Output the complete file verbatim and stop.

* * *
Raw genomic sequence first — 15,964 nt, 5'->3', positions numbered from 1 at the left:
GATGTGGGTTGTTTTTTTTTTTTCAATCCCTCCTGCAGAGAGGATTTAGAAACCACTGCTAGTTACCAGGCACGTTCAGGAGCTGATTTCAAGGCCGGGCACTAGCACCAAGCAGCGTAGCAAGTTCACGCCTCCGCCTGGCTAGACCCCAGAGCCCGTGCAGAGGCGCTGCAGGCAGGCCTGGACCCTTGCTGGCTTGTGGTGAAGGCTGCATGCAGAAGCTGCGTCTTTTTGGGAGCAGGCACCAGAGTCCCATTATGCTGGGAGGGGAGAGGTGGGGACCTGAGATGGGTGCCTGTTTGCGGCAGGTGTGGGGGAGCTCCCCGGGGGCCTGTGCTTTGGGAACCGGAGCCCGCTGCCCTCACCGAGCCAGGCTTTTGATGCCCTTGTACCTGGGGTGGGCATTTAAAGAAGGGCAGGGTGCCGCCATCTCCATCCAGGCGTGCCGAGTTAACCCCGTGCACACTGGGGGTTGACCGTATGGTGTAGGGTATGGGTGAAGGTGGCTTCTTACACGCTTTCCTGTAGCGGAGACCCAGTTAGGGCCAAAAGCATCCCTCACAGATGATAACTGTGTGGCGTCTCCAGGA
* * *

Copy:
Raw genomic sequence first — 15,964 nt, 5'->3', positions numbered from 1 at the left:
GATGTGGGTTGTTTTTTTTTTTTCAATCCCTCCTGCAGAGAGGATTTAGAAACCACTGCTAGTTACCAGGCACGTTCAGGAGCTGATTTCAAGGCCGGGCACTAGCACCAAGCAGCGTAGCAAGTTCACGCCTCCGCCTGGCTAGACCCCAGAGCCCGTGCAGAGGCGCTGCAGGCAGGCCTGGACCCTTGCTGGCTTGTGGTGAAGGCTGCATGCAGAAGCTGCGTCTTTTTGGGAGCAGGCACCAGAGTCCCATTATGCTGGGAGGGGAGAGGTGGGGACCTGAGATGGGTGCCTGTTTGCGGCAGGTGTGGGGGAGCTCCCCGGGGGCCTGTGCTTTGGGAACCGGAGCCCGCTGCCCTCACCGAGCCAGGCTTTTGATGCCCTTGTACCTGGGGTGGGCATTTAAAGAAGGGCAGGGTGCCGCCATCTCCATCCAGGCGTGCCGAGTTAACCCCGTGCACACTGGGGGTTGACCGTATGGTGTAGGGTATGGGTGAAGGTGGCTTCTTACACGCTTTCCTGTAGCGGAGACCCAGTTAGGGCCAAAAGCATCCCTCACAGATGATAACTGTGTGGCGTCTCCAGGA